IRVINE, Calif. (4/20/09)---A report released last week revealed that one of every 159 U.S. housing units received a foreclosure filing during the first quarter of 2009, representing a 9% increase from fourth quarter 2008, and a whopping 24% increase from one year ago (RealtyTrac April 16).
The figures for first quarter 2009 were the highest monthly and quarterly totals since RealtyTrac began releasing foreclosure data in January 2005.
Thousands of homeowners are in fear of losing their homes during this difficult economic slump, due to higher adjusted monthly payments, layoffs, insufficient emergency funds, excessive debt, toxic mortgages, mortgage rescue scams, and more. Regardless of the reason, if you are vulnerable it's critical you take action immediately:
Call your lender--now. Face the problem head-on and take initiative, which shows you're acting in good faith. The longer you wait to make the call, the harder it will be to develop an action plan to save your home.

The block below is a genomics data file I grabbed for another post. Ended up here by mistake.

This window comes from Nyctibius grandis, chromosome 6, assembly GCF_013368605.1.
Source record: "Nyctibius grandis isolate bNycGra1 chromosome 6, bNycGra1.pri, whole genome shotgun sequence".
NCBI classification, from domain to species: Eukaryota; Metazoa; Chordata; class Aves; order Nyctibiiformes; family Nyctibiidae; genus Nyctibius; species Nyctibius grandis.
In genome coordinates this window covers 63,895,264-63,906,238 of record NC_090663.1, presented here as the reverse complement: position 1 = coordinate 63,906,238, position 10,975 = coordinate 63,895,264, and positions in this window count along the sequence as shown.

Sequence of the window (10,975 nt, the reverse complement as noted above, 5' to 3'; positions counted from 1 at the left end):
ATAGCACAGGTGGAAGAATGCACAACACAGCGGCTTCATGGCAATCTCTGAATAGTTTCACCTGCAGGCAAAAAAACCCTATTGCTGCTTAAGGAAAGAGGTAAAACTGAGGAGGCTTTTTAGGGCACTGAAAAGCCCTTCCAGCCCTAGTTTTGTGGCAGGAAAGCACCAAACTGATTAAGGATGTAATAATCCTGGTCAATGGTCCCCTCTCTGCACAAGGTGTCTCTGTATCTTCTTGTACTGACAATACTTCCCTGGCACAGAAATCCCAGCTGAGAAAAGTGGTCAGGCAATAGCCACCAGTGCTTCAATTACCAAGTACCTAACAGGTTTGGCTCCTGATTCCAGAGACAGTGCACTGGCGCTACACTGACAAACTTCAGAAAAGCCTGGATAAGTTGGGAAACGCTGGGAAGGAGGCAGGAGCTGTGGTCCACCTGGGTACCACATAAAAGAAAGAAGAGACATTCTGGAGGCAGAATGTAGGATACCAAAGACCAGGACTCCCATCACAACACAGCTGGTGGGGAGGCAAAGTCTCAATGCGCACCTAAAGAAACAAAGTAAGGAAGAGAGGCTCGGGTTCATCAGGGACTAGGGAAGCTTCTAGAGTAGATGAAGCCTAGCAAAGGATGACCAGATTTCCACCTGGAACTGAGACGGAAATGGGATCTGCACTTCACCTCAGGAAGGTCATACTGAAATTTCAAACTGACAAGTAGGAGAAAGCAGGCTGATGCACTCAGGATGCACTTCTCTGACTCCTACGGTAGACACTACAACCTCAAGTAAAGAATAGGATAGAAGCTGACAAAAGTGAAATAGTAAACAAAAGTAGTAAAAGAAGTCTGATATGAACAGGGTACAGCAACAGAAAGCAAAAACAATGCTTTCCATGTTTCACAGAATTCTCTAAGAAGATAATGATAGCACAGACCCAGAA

Explain your situation. By coming clean, you'll open discussion about available options, such as a reduction in interest rate, lower monthly payments, or a repayment plan that fits your budget.
Know your rights. Find out the specific foreclosure laws and time frames in your state. Do an Internet search for "state government housing office." Sift through your loan documents to determine what the lender can do if you don't make your mortgage payments.
Know how to spot a rescue scam. Con artists use half truths and outright lies to promise a solution, and then fail to deliver. Watch for messages like, "We guarantee to stop your foreclosure," and "We can save your home, free consultation," and "We can stop foreclosures this week!" They get your name from public foreclosure notices in newspapers and in public files at local government offices. Be suspicious of unsolicited personalized letters promising speedy relief.
Find legitimate help. Besides contacting your lender, get help from a reputable credit counselor by calling 800-388-2227. The National Foundation for Credit Counseling has a Homeowner Crisis Resource Center at nfcc.org.
For more information, listen to "Rising Rates--Safeguard Your Home by Maintaining Mortgage Payments and Avoiding Foreclosure" and "Find Foreclosure Counseling" in Home & Family Finance Resource Center.
courtesy of cuna.org